I wasn’t wrong. But, in retrospect, it was an easy time to take this position. Simply put, I couldn’t get traffic writing about NCIS even if I had wanted to. This was right around the 2010s, this moment when, for a variety of reasons, the stuff that got the most traffic on the internet was not necessarily the most popular shows, ratings-wise, which tended to be linear series with a sizable offline and older audience, but series like Mad Men, the cultural footprint of which and online appetite for far exceeded its audience size. But Netflix has made this trade-off more complicated: While there are still tons of popular shows that mainstream outlets don’t write about much (just go look at Netflix’s top 10), there are a ton of not-that-good shows that lots of (relatively) younger, online, discerning audiences do want to read about. Coupled with the absolute torrential amount of content, it feels to me, as a critic, like I often am writing about what’s popular, not necessarily good, because that’s the most useful, most interesting, the most likely to get read. It seems more clear to me every day that the particular circumstances in which TV making and writing were oriented toward genuine greatness have smashed into the bedrock truth of TV, for good and ill, which is that very few of us need it to be great to happily watch it.
Obviously, this year, there were were so many good reasons—the virus, police brutality, the president—that viewers might be particularly eager to attend to that which goes down easy, is heartwarming or distracting or trashy (which isn’t to say we didn’t remain essentially discerning in some ways: Not many people seemed to fall for Ryan Murphy’s inclusivity pap Hollywood). As Kathryn put it, this is a moment of Peak Comfort TV, and it couldn’t have come at a more opportune time. As a person who felt like Ted Lasso was aloe vera for my soul and was so happy that The Queen’s Gambit turned out to be a triumphant sports movie and not some gritty addiction drama, I get the appeal. When the world is so challenging, you don’t always want a challenge in your downtime.
But, strictly from a TV quality perspective, I’m just not sure we can put the genie back in the bottle. I think the lesson of the Netflix Moment is that TV only has to be so good (not very!) to be good enough to watch, especially when it comes with the imprimatur, however bogus, of quality and cool. I think that’s the Netflix secret sauce and the results are going to be with us for a long time.
In talking so much about Netflix, I have replicated the Netflix problem of not attending to shows that might be more worthy of attention. And there were some good shows this year. Most especially Michaela Coel’s fan-flipping-tastic I May Destroy You and the year’s best documentary City So Real. Here’s my Top 10:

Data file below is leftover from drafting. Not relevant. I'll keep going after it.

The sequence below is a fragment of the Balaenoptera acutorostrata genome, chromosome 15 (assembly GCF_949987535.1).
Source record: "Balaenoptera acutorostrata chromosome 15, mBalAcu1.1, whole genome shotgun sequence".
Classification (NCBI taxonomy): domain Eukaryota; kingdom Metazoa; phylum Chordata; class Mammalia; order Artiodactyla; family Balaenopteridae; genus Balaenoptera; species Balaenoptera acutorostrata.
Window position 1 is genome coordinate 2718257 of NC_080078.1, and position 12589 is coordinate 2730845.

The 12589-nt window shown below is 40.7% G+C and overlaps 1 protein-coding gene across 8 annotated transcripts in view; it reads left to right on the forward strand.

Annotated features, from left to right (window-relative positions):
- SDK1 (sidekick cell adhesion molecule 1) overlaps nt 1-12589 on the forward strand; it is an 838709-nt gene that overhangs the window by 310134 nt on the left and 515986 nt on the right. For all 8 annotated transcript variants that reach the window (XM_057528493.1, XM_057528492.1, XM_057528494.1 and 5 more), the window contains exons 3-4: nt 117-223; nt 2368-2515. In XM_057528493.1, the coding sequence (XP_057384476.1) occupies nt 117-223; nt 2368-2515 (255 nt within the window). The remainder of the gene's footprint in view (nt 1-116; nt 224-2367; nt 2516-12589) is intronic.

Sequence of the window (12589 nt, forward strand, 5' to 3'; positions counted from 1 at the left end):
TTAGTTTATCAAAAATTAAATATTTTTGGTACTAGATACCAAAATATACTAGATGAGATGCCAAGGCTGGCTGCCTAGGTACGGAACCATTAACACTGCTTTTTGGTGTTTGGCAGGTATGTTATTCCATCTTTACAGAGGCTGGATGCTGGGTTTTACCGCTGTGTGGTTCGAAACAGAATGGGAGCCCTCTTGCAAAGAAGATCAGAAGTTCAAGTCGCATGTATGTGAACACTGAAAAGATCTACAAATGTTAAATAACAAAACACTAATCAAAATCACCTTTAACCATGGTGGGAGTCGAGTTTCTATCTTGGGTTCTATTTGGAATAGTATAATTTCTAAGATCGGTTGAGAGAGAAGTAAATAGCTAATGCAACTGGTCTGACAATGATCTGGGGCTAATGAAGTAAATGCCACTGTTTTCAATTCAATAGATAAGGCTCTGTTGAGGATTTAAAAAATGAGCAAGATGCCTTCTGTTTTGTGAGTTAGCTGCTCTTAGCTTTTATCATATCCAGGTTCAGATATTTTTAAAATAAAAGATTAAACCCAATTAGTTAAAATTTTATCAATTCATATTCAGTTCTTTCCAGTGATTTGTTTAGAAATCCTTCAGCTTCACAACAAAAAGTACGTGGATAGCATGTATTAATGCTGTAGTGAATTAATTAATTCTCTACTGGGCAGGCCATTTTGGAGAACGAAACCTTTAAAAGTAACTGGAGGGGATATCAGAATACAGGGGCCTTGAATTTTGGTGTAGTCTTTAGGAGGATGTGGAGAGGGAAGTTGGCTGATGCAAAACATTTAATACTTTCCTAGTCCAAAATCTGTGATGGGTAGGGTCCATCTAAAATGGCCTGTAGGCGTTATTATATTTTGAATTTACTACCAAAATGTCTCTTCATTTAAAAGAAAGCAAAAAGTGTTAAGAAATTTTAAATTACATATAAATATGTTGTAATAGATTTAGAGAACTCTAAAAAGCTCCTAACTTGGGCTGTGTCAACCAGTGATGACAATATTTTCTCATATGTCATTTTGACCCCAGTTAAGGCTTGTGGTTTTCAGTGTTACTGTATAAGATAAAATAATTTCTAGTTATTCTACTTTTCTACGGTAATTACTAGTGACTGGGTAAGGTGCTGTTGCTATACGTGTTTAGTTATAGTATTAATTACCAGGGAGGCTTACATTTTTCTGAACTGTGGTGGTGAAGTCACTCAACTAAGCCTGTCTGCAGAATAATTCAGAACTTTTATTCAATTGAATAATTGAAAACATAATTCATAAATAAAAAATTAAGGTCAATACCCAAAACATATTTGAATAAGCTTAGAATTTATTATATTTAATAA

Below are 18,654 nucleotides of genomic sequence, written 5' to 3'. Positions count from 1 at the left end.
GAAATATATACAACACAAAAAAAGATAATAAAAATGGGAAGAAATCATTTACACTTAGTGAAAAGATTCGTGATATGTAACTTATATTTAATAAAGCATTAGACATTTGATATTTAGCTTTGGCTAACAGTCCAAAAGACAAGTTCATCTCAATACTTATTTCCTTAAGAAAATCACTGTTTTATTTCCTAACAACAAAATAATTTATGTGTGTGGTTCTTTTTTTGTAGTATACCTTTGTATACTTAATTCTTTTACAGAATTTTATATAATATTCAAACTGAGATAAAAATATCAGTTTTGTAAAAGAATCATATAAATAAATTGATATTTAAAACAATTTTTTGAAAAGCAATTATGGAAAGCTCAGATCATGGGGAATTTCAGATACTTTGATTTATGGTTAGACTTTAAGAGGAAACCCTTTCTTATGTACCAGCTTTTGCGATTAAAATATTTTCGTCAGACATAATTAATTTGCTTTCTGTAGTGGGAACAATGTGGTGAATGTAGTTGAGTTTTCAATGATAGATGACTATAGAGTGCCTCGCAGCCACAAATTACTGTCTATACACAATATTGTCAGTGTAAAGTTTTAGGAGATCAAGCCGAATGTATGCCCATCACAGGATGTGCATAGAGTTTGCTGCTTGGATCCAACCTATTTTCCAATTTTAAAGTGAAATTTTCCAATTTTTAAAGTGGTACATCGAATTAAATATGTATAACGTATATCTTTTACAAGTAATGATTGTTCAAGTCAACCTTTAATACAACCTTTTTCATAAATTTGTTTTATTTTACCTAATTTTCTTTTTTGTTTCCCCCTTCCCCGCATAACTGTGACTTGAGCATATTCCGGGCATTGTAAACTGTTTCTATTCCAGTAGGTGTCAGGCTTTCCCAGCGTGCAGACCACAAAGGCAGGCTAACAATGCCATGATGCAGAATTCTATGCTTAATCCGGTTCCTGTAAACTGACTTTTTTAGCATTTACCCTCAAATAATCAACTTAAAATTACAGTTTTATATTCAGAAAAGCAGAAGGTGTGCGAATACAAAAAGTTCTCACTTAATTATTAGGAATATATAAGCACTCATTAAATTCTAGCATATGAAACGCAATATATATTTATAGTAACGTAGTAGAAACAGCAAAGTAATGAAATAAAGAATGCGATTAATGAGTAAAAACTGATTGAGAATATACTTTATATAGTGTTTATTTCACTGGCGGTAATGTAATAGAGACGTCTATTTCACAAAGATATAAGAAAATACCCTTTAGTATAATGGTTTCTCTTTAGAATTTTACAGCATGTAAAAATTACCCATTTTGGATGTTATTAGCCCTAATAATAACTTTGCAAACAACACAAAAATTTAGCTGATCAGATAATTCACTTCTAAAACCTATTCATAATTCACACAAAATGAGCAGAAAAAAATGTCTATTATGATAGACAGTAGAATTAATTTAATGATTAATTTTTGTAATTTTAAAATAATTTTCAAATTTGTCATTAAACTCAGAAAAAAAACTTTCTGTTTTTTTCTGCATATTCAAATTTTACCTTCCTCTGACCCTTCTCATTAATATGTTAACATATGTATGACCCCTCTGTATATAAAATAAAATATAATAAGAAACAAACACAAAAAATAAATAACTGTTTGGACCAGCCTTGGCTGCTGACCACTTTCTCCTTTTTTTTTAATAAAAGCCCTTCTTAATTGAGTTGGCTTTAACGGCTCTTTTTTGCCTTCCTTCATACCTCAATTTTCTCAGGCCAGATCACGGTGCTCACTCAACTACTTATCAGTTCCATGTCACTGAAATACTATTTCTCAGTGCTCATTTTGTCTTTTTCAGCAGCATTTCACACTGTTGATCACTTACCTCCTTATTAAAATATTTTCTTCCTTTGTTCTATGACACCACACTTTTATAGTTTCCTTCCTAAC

I May Destroy You
City So Real
The Great Pottery Throw Down
The Good Lord Bird
The Queen’s Gambit
Teenage Bounty Hunters
There were actually a lot of interesting shows that didn’t make my list, and writing them all down makes me feel like I gave this year a bum wrap. Shows like How To With John Wilson, which I wanted to like more than I did, but I loved existing; the violently perceptive The Boys, which is hugely popular on Amazon but would have probably broken the world on Netflix; The Great and Dave, which might be on this list if only I had watched more of them; the prickly good I Hate Suzy; a great season of Insecure; and The Good Fight’s Jeffery Epstein episode, which turned Citizen Kane into a dick joke, in the best way.
And that’s really just the beginning. What am I leaving out? What did you make of the year, holistically? What was most important? Was it better than I think, TV wise? Am I giving Netflix too much power, credit, its shows and audience not enough? What do you make of the popularity of so many saggy, baggy not particularly well structured documentaries—Tiger King, The Last Dance, The Vow—particularly in this year when we were allegedly hiding out from reality?
Kathryn, I already mentioned your Peak Comfort TV piece, but it gave me a lot of food for thought, because I think that, as ambitions go, trying to make people feel all warm and fuzzy inside … might be a lesser one than challenging them in some way. Please explain to me why I am wrong—you know, if you would like!
Excitedly waving my golden arm about the conversation to come,